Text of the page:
BY MARK GIANNOTTO
Daily Sports Writer
Published November 14, 2007
In its infancy, Michigan club lacrosse was just that - a club.
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John Paul played for the team in the late '80s and early '90s and remembers the social aspect of the game. Who won or lost was irrelevant. More than likely, the big winner was the guy who could hold his booze the best.
"We used to hop out of the van, carry a keg out of the back and just play," Paul said.
Times have changed in the past 15 years, though. Paul traded in his tap for a clipboard, becoming coach of the Michigan Club Varsity Lacrosse team, and in the process, developed some lofty ambitions - actual varsity status.
His team now acts as a virtual varsity squad, practicing year round with a professional coaching staff and providing services that range from academic support to yoga and detailed speed training.
In early October, the men's lacrosse team hosted defending Division-I National Champion Johns Hopkins in a scrimmage. Their coach, Dave Pietramala, cited the Wolverines as one of the nation's top club teams.
The Johns Hopkins varsity team, with some of the best scholarship lacrosse players in the country, was pitted against a team whose players had to pay $3,500 dollars a year just to participate. To the surprise of some, the Wolverines mostly held their own, losing 9-1, with the Johns Hopkins Blue Jays playing their starters for most of the game.
But for Paul, the final score was meaningless. It was the scores of media covering the event that were important. It was the 2,100 who packed Elbel Field who mattered. It was the exposure of Michigan club varsity lacrosse as something more than a club.
"Whether it's three years from now or 15 years from now, division one lacrosse at Michigan is inevitable," Paul said. "The way the sport continues to grow, and all of the selling points that we have for it, it's going to happen."
But the path to becoming a varsity team is more complicated than it might seem. For it to happen, Paul will have to ceaselessly lobby the University and undergo a long and complex formal review process no team has even attempted - though more than one has the talent to be a varsity sport - since 2000.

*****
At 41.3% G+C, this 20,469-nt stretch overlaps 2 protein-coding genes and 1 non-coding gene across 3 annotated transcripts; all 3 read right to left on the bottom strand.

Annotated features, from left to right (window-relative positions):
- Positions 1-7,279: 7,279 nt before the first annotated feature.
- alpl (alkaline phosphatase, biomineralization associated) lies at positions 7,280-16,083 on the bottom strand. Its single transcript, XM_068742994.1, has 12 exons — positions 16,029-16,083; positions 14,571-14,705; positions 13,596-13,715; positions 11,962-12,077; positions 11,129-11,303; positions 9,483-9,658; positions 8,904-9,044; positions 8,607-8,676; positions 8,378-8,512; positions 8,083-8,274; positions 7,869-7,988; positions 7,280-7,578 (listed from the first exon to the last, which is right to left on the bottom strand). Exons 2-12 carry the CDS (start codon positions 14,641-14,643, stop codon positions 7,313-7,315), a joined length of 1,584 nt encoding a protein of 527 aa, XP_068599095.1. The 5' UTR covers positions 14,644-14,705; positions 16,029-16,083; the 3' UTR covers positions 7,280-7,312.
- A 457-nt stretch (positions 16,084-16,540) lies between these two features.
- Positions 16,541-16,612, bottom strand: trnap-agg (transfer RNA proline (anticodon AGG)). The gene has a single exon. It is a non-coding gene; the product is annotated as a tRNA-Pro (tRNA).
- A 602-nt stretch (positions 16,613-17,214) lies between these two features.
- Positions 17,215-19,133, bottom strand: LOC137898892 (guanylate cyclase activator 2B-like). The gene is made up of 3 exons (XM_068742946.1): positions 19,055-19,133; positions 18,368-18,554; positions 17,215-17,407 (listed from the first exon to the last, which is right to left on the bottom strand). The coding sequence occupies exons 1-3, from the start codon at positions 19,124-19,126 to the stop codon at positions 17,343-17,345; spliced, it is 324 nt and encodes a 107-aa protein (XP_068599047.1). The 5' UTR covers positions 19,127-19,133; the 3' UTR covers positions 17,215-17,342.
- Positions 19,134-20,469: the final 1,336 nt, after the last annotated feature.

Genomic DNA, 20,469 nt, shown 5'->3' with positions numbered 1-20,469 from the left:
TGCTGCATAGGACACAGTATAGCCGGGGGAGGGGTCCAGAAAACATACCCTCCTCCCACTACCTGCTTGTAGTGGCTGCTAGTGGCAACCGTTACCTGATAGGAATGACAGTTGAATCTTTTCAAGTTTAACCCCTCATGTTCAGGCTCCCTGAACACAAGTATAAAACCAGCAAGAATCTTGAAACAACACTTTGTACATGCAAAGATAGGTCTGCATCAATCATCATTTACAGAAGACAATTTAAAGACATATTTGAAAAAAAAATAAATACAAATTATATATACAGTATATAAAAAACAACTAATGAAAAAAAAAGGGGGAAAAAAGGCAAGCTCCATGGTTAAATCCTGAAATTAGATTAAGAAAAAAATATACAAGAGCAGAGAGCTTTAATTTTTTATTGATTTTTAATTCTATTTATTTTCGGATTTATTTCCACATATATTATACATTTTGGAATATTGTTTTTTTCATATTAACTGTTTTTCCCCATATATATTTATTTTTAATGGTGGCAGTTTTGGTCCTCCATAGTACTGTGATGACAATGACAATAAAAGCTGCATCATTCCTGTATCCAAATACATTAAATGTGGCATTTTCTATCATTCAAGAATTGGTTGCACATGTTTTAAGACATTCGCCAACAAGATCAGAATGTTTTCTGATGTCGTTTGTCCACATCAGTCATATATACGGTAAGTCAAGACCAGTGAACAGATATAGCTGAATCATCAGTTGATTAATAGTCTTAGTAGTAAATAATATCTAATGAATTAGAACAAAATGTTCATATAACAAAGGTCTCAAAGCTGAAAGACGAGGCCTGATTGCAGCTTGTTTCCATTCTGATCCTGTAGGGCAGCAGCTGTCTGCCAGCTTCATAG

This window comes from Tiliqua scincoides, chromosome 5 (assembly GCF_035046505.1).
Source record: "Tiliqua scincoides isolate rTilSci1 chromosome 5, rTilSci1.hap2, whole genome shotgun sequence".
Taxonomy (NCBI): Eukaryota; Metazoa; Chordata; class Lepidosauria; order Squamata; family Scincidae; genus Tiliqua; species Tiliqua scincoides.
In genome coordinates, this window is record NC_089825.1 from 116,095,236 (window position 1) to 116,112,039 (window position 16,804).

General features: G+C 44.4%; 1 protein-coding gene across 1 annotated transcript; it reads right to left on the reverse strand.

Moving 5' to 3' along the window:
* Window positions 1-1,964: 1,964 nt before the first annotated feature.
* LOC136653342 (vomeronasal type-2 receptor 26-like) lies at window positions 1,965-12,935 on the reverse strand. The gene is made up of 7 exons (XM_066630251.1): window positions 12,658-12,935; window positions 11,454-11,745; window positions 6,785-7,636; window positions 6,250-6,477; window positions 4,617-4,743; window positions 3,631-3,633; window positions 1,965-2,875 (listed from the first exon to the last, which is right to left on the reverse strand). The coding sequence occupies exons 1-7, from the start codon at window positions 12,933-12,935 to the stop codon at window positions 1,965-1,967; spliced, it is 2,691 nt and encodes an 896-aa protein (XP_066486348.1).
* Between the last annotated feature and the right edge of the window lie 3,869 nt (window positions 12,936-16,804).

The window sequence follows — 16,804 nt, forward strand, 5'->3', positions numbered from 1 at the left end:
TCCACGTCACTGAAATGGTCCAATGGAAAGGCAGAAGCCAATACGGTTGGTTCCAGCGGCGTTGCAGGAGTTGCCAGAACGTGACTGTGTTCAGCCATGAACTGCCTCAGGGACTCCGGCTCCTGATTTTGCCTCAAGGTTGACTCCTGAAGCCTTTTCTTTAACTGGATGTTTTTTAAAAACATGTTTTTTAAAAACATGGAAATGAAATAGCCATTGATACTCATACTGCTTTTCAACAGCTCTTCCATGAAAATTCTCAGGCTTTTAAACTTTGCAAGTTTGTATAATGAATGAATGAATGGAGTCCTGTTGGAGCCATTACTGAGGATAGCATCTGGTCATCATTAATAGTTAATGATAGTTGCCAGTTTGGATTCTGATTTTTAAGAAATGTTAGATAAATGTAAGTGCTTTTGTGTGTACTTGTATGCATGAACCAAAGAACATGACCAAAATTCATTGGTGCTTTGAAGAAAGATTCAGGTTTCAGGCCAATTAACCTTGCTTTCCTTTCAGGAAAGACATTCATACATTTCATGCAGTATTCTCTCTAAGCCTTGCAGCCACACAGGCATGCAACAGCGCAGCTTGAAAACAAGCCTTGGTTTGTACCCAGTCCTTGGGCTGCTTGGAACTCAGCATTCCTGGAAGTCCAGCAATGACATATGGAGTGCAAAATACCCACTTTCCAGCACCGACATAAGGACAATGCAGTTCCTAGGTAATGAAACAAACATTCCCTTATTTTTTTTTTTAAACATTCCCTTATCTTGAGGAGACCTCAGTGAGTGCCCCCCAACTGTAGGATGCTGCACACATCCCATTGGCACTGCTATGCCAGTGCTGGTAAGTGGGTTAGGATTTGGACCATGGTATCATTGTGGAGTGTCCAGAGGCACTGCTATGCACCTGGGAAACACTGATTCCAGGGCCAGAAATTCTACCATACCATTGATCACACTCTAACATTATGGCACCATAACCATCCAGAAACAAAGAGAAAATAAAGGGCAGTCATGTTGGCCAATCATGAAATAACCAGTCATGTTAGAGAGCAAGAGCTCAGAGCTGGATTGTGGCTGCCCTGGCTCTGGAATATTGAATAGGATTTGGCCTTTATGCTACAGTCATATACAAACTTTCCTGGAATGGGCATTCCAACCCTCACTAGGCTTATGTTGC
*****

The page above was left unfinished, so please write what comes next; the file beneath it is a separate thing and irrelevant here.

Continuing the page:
The University has 25 varsity teams now, what will it take for it to get to 26?
As he walks down State Street to his office at Weidenbach Hall, the last thing on the mind of Michigan Athletic Director Bill Martin is the addition of a new varsity sport.
He's got enough on his plate with the construction of luxury boxes at Michigan Stadium about to begin, groundbreaking for a new soccer complex on the horizon and the looming questions surrounding Crisler Arena renovations.
But when Martin became athletic director in 2000, updating facilities was low on his list of concerns. The department was in debt, and then-President Lee Bollinger had given Martin the responsibility of getting athletics back in the black. Even so, before Martin was hired, Bollinger and the regents had signed off on a plan to add two new varsity sports, men's soccer and women's water polo.
"I looked at the budget, which was about 5 million dollars in the red, and said, 'The first thing I would do is I wouldn't add these teams,' " Martin said.
Martin's fiscal responsibility made him the logical choice for Bollinger back in 2000, but the same trait would make it harder for other aspiring club teams.
Michigan's lineup of 25 men's and women's varsity teams doesn't seem like a lot compared to the 37 teams currently at Ohio State University or the 30 sports supported by Stanford University's athletic department.
But don't think Martin hasn't heard all that before. His concerns lie in the here and now, he said, not in what other schools are doing.
"What concerns me is, in order of priority: how our student athletes do in the classroom, how they do in the community - are they good representatives of our institution and don't embarrass us with their behavior? - do we win and do we pay our bills?" he said. "I want us to be the best academically, ethically, athletically and financially."
To become a varsity team, clubs start by making a formal request with the a planning committee of the University's Advisory Board on Intercollegiate Athletics, which reviews formal requests by club sports in their pursuit of varsity status.
The committee consists of two faculty members, one alum, one student and the athletic director or someone he or she designates. All members are chosen on a case-by-case basis upon the filing of a proposal. The findings of the committee are then reported back to the advisory board.
The committee focuses mostly on four categories when making its decision: student-athlete welfare, quality of competition at the conference and national level, viability of a new sport and financial considerations.